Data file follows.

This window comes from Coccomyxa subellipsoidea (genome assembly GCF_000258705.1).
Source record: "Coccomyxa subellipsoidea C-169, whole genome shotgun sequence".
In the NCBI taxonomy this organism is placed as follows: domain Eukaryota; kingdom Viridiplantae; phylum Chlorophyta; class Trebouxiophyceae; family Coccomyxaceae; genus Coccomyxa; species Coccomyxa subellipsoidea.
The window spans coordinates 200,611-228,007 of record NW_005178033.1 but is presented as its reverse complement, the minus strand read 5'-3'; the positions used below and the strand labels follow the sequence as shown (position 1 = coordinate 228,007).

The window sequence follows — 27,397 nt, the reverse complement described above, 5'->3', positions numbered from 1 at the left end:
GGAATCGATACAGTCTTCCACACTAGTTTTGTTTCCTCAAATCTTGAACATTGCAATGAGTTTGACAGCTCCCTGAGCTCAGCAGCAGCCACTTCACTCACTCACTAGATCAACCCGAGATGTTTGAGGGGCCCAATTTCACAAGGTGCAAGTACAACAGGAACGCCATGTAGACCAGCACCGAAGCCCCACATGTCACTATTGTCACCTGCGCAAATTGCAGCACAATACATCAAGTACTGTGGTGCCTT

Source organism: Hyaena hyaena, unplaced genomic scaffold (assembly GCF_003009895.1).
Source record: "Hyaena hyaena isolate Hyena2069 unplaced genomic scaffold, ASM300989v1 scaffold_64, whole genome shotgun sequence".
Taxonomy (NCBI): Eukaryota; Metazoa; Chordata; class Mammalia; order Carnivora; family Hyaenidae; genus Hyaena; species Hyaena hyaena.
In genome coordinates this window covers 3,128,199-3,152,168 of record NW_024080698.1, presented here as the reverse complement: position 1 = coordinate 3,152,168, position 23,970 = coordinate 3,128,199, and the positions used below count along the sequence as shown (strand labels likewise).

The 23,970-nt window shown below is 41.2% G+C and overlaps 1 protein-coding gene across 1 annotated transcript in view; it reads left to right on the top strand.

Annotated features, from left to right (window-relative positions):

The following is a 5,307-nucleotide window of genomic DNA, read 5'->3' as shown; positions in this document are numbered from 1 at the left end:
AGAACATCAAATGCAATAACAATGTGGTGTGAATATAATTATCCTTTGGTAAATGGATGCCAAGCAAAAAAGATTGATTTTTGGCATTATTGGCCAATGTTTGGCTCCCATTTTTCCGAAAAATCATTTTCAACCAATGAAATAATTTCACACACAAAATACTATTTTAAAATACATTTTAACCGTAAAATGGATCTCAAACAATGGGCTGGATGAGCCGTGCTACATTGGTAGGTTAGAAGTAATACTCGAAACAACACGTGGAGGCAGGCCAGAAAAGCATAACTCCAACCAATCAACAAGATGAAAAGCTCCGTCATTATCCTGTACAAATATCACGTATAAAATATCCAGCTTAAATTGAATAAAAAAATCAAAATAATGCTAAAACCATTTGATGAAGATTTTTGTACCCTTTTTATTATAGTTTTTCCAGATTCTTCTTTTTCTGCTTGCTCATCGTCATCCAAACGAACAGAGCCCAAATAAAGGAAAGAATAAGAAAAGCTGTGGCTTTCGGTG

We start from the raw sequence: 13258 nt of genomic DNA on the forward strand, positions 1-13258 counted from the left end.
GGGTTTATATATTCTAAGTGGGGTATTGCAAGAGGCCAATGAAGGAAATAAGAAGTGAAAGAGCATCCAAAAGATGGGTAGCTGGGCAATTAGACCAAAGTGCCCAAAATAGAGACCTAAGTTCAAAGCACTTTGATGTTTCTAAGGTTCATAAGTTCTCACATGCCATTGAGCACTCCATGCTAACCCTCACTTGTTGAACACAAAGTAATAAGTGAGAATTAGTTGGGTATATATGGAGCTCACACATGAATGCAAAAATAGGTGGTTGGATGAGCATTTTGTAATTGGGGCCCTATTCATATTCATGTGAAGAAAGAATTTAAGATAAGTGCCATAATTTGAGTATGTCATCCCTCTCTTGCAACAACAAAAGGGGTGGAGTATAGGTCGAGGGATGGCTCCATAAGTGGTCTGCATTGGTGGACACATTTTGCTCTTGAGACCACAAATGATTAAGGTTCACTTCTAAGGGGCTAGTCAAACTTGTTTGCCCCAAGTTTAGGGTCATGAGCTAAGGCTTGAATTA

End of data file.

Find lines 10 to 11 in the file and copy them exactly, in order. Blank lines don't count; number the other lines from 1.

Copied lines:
In genome coordinates this window covers 3,128,199-3,152,168 of record NW_024080698.1, presented here as the reverse complement: position 1 = coordinate 3,152,168, position 23,970 = coordinate 3,128,199, and the positions used below count along the sequence as shown (strand labels likewise).

The 23,970-nt window shown below is 41.2% G+C and overlaps 1 protein-coding gene across 1 annotated transcript in view; it reads left to right on the top strand.